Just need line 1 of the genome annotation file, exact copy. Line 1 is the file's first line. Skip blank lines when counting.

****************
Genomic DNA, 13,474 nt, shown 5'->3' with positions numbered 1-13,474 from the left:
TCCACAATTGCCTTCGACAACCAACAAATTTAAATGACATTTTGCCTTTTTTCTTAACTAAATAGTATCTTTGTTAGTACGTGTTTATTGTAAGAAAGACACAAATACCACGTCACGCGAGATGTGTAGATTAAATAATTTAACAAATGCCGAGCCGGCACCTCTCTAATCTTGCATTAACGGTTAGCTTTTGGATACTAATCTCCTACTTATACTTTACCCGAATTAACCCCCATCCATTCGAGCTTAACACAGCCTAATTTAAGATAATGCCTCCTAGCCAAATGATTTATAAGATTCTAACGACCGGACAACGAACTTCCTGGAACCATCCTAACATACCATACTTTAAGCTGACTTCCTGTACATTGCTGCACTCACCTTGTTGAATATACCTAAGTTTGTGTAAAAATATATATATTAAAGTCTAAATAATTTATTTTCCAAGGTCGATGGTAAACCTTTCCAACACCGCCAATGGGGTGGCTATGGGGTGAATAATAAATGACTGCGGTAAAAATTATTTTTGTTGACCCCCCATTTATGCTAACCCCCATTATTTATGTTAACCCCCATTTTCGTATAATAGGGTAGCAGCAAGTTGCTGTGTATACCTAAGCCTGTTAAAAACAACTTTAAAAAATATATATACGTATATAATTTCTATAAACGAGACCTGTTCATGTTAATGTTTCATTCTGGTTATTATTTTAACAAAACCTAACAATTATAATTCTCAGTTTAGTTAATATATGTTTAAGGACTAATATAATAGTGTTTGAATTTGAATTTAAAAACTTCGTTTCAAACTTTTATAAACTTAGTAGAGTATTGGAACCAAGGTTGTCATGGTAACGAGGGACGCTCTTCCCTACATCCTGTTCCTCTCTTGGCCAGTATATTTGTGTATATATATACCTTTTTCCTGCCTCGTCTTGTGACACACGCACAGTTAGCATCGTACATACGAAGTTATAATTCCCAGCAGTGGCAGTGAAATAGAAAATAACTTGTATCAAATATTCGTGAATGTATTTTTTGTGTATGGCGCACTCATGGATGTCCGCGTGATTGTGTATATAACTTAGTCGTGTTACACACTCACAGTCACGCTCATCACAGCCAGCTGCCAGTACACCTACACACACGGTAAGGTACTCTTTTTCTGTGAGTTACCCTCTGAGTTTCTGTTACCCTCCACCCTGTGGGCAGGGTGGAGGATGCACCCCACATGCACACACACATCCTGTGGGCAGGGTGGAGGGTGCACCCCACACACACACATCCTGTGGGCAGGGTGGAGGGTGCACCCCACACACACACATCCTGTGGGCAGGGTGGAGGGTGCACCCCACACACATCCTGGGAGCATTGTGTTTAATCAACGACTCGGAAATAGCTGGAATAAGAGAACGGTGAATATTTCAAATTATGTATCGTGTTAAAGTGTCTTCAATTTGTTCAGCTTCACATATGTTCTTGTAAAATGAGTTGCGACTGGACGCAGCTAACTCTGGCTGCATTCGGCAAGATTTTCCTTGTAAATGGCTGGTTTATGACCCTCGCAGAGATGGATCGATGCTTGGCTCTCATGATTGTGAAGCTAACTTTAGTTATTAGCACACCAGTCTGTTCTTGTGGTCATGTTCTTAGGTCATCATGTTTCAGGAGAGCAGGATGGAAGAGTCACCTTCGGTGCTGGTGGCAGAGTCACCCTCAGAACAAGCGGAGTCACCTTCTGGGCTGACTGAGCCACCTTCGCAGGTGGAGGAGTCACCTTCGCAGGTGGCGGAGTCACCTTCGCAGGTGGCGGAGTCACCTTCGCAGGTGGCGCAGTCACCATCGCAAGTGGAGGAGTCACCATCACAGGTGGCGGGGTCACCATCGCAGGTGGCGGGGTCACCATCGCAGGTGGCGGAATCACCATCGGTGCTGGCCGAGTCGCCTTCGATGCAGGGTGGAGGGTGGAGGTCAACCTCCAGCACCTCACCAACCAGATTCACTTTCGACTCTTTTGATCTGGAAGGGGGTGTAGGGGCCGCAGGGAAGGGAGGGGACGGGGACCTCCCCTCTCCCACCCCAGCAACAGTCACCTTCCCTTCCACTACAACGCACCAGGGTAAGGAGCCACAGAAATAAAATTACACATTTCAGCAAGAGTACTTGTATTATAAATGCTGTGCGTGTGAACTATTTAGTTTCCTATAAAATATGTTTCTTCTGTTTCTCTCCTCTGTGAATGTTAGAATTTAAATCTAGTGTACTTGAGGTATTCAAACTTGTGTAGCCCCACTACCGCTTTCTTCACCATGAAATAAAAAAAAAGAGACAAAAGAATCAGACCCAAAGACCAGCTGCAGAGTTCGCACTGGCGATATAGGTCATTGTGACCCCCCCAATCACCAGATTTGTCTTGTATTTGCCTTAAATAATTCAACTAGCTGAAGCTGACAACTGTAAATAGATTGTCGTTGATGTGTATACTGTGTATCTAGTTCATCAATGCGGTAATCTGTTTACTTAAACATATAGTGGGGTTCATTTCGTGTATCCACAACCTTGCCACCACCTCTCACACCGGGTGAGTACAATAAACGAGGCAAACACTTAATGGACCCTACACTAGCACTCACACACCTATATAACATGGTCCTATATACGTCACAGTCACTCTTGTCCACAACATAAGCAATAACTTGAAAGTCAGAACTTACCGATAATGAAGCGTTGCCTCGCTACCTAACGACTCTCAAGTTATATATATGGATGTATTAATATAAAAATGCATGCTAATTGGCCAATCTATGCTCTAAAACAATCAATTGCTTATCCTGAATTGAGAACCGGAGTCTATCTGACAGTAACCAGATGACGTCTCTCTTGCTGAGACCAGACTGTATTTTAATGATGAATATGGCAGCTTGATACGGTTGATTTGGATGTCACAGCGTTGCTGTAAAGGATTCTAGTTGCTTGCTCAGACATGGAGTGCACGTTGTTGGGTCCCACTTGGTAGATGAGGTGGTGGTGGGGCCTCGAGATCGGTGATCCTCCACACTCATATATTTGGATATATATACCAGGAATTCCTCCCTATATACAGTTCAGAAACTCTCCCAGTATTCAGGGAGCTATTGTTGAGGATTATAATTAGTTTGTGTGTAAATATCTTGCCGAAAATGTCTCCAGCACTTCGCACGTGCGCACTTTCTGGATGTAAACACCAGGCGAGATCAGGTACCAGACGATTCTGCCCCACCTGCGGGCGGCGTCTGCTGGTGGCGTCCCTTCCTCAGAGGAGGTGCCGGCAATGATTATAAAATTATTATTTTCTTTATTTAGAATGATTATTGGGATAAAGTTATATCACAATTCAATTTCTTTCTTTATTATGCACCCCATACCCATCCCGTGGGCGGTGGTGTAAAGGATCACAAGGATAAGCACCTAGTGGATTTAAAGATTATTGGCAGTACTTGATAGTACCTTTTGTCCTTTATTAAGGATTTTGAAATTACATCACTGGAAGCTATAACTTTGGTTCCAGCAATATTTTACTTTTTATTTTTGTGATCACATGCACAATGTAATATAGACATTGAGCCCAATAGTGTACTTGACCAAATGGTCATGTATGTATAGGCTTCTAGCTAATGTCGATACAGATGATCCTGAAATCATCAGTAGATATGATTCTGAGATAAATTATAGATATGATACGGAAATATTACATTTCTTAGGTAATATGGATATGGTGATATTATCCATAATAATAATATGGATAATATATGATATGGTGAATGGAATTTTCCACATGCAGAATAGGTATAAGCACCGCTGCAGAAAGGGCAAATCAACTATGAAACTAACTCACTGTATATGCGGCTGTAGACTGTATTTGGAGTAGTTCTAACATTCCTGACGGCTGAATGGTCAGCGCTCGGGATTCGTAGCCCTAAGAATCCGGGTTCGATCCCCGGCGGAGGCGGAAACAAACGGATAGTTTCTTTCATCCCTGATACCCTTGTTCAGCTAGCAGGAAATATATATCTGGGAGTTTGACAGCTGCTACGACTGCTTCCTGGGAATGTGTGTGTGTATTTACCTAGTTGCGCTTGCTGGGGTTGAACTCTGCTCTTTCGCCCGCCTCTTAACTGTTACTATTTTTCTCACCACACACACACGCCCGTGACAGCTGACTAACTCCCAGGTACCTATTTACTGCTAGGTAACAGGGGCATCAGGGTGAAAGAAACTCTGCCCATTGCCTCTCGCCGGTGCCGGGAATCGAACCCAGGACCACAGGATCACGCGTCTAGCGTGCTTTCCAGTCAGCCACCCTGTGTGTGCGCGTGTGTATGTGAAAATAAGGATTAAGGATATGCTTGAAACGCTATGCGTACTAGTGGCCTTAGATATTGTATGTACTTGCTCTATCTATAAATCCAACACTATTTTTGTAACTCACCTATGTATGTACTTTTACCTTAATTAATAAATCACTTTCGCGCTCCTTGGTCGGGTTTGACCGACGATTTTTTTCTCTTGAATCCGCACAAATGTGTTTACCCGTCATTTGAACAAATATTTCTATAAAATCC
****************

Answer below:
Genomic DNA, 13,474 nt, shown 5'->3' with positions numbered 1-13,474 from the left: